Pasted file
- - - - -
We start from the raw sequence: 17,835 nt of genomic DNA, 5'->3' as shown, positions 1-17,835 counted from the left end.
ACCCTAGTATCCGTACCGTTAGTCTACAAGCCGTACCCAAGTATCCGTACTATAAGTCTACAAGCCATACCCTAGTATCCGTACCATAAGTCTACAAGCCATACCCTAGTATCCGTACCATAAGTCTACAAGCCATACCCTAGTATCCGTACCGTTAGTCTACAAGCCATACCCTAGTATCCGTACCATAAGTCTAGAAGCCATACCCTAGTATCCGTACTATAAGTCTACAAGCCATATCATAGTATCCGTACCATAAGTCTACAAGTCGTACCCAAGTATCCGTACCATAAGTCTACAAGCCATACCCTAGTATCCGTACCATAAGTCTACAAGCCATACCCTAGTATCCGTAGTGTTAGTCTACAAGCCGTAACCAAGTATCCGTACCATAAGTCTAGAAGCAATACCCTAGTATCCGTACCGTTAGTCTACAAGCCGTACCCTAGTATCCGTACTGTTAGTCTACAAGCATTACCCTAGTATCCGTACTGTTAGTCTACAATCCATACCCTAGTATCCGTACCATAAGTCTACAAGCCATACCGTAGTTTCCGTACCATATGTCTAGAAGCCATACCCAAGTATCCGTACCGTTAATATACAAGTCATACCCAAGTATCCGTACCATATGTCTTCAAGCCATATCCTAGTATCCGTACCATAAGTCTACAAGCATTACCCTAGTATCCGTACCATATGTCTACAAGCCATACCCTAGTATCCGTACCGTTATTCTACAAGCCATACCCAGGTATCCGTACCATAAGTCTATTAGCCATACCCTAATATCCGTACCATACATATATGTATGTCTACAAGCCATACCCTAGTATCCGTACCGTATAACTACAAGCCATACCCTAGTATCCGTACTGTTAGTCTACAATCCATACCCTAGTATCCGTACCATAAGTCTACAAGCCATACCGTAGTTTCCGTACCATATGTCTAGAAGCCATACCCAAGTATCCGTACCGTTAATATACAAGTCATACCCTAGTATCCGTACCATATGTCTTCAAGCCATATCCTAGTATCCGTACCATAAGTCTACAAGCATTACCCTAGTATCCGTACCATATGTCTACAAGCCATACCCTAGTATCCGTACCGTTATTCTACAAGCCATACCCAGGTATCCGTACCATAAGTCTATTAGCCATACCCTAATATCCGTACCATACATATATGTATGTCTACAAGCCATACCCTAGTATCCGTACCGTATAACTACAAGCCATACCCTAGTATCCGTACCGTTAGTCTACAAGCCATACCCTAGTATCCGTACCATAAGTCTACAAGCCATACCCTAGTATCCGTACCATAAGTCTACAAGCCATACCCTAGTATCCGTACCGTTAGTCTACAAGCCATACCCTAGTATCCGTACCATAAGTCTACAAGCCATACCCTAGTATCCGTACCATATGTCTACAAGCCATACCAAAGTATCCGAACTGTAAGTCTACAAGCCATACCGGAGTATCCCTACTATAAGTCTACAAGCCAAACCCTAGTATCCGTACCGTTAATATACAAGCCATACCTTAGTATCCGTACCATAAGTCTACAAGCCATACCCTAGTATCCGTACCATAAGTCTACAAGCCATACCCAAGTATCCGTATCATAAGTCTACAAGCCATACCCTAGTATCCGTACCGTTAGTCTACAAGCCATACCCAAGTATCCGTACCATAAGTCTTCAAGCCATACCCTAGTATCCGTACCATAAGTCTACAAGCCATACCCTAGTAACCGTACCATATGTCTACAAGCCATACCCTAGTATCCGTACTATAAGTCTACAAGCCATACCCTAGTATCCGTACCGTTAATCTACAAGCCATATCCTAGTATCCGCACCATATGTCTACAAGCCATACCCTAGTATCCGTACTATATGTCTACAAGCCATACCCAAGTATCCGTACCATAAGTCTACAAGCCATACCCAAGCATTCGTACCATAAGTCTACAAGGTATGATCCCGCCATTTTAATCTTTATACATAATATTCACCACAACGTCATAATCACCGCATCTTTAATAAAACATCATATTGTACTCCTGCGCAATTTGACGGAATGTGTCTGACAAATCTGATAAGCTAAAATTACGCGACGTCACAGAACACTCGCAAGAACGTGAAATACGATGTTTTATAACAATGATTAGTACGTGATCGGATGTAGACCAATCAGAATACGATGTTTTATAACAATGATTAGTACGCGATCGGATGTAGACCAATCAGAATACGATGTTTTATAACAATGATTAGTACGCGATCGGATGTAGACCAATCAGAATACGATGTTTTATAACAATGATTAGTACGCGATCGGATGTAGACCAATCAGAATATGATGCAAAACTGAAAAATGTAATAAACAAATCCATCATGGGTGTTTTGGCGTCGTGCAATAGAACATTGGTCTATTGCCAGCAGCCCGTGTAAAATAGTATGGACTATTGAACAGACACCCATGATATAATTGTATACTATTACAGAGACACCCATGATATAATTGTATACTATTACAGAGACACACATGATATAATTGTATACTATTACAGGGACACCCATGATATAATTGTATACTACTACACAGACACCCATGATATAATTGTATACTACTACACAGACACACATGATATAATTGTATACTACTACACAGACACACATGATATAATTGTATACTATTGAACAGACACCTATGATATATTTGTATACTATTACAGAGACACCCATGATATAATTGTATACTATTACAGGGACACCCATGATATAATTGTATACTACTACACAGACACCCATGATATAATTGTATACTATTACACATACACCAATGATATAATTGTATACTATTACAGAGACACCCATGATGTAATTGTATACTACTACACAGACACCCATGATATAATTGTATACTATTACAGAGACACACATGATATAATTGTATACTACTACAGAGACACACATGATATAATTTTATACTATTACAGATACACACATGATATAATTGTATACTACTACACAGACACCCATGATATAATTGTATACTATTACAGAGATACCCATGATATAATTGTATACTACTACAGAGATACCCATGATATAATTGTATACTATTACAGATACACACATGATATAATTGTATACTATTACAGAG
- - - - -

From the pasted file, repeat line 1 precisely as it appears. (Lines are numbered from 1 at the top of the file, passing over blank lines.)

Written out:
We start from the raw sequence: 17,835 nt of genomic DNA, 5'->3' as shown, positions 1-17,835 counted from the left end.